The next in those first steps involved filtering out the noise.

Dieting, as a concept, annoys me just as much as the word “fat” when applied as an insult and not an element of daily nutrition. I had become so sick of hearing people, close friends included, pick apart passersby, people whom they had never met, based on appearance and most often on weight.

I once heard the phrase, “Guilt is fattening,” and it has since become one of my favorite ways to let insiders in on my lifestyle change.

I’m holding myself accountable – all bites count – but I’m in no way “dieting.”

Nothing is off limits, but everything requires planning. And, it would seem that in my family of prodders and change-inducers, this is something that they do not understand. I still hear mumblings of, “Well, you can’t have that.” Or, “Is there something you can have on this menu.” And, while I’m tempted to call them daft, I smile, nod, and move on with my order or nibble, knowing that this is my journey, not theirs.

So please, spare me your information on the glycemic index, or your rules about not eating after 6 p.m.

I have it under control.

I didn’t think anything could be as hard as committing to making a change. But there was just one more thing I had not planned for – the fact that not everyone would be so thrilled with my weight loss.

So, I say this to anyone thinking about making a lifestyle change, do it for you, and do it wholeheartedly. If you hold back, even a little bit, it won’t last. Do what you can to eliminate the outside noise, the naysayers, anything that is adverse to motivation. Surround yourself with positivity, and make health the most important.

I continue my weight loss, with no set goal or expectation in mind. I’ve made great strides, and hope only to continue on that path for life. My cheekbones are far too high for emaciated to be a good look on me, and my hips would jut out in low-riding jeans.

I just want to be comfortable being me.

Office Cooking Part II: Using What You Have to Measure Portions

In an effort to save money and lose weight (again – shameless moment: have lost 26 pounds and counting!), I’ve been bringing ingredients to the office so that I can assemble healthy lunches and snacks that satisfy my cravings throughout the day.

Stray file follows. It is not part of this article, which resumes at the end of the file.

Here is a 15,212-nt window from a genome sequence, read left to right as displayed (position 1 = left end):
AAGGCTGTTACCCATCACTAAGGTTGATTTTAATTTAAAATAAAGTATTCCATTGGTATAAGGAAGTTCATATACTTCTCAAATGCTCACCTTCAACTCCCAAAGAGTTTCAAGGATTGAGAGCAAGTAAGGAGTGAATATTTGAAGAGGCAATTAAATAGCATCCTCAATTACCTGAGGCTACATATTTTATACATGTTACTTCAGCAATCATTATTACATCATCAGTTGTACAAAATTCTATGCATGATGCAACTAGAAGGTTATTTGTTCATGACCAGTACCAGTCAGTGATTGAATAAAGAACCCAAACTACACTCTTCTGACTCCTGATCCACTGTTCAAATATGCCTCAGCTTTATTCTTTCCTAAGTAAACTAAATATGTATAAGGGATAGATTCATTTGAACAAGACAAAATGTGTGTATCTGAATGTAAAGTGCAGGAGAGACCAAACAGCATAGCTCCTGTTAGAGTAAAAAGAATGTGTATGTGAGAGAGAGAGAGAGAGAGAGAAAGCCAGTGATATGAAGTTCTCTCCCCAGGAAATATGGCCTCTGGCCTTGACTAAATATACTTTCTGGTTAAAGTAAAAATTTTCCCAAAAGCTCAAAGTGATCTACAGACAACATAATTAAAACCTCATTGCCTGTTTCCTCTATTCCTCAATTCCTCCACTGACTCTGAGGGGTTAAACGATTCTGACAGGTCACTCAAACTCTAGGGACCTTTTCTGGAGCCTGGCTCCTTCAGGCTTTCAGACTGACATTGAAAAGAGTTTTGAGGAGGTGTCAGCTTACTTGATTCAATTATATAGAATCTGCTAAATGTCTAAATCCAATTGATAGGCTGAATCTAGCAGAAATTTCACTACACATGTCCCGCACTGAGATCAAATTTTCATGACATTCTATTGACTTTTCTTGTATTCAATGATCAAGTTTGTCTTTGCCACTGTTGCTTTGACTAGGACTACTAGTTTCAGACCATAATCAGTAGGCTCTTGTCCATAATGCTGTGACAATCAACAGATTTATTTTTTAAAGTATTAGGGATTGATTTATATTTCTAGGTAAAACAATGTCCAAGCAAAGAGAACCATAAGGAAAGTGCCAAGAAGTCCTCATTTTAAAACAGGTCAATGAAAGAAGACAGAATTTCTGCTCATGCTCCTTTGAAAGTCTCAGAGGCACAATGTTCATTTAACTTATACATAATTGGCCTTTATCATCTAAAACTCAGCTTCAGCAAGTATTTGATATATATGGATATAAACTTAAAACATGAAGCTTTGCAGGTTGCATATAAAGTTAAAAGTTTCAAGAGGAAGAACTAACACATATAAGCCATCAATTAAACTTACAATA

Because I bring my food to the office as ingredients and not already assembled, I tend to keep some measuring tools handy so that portion control is in-check, but for those of you who don’t have an extra set of measuring cups/spoons, here are some great resources that show you how to practice portion control on the go (in order of my favorites):

Image Courtesy of NourishMoveThrive.ca

Image Courtesy of DietSystems.info

Image Courtesy of PhotoCalorie.com

Food in the Workplace

If you read my blog, or know me at all, you know that I am passionate about food — ordering, cooking, eating, feeding, serving. That said, I’m also interested in nutrition and healthfully coexisting with food and my eating habits.

In the past two months, I’ve lost 17.8 pounds, and one of the big changes I’ve made, especially in following a plan, is that I’ve started holding myself more accountable for the food I eat during work hours. In the past, my breakfasts and dinners were fairly healthy and homemade, but I’d use work as an excuse to order out all too often, and snack in a less sensible way.

Working in a fast-paced environment is no excuse to not eat wholesome, healthy meals. As someone who works in digital publicity, fast and easy are essential, but that doesn’t instantly qualify fast food (something that I’ve never found appealing or appetizing) or takeout junk. I’ve made a habit of bringing ingredients that I can leave in my work refrigerator and prepare in our kitchen at ease.

While I wish we had a proper kitchen at the office, we have a toaster oven — a personal favorite — and a microwave. I fell in love with the toaster oven when I first moved to Astoria. Clean, easy, and compact. What’s not to love? Real Housewife of New York City, Sonja Morgan, would agree. At the office, my go-to lunch is to toast whole wheat tortilla for a few minutes, spread on some non-fat Greek yogurt, add some fresh vegetables (I tend to stop by the local grocery store and peruse their salad bar for tomatoes, peppers, and chickpeas), and sprinkle on a little feta. Full of protein and fiber, low in fat and calories. I season these tostada-style lunches with garlic powder and black pepper, as I keep a fresh pepper grinder in my office (as well as a sea salt grinder, za’atar, and garlic powder).

Yesterday’s lunch, featured above, is a whole wheat tortilla (toasted), guacamole (spread on tortilla), salsa (spread on tortilla), topped with red and yellow pepper, chickpeas, cherry tomatoes, tofu, and a little sprinkle (about a tablespoon) of reduced fat feta cheese.

Beyond lunches, I often find that stocking healthy snacks that tide me over longer are the key to me avoiding the unnecessary vending machine. I keep my office stocked with 100 calorie packs of raw almonds, and often bring in fruit, fruit leather (a sweet treat after lunch), as well as flavored Greek yogurt. For a fun twist on autumn-themed foods, consider flavoring non-fat Greek yogurt with 2 tablespoons of pumpkin puree, a sweetener of your choice, cinnamon, and a dash of pumpkin pie spice. #yumalert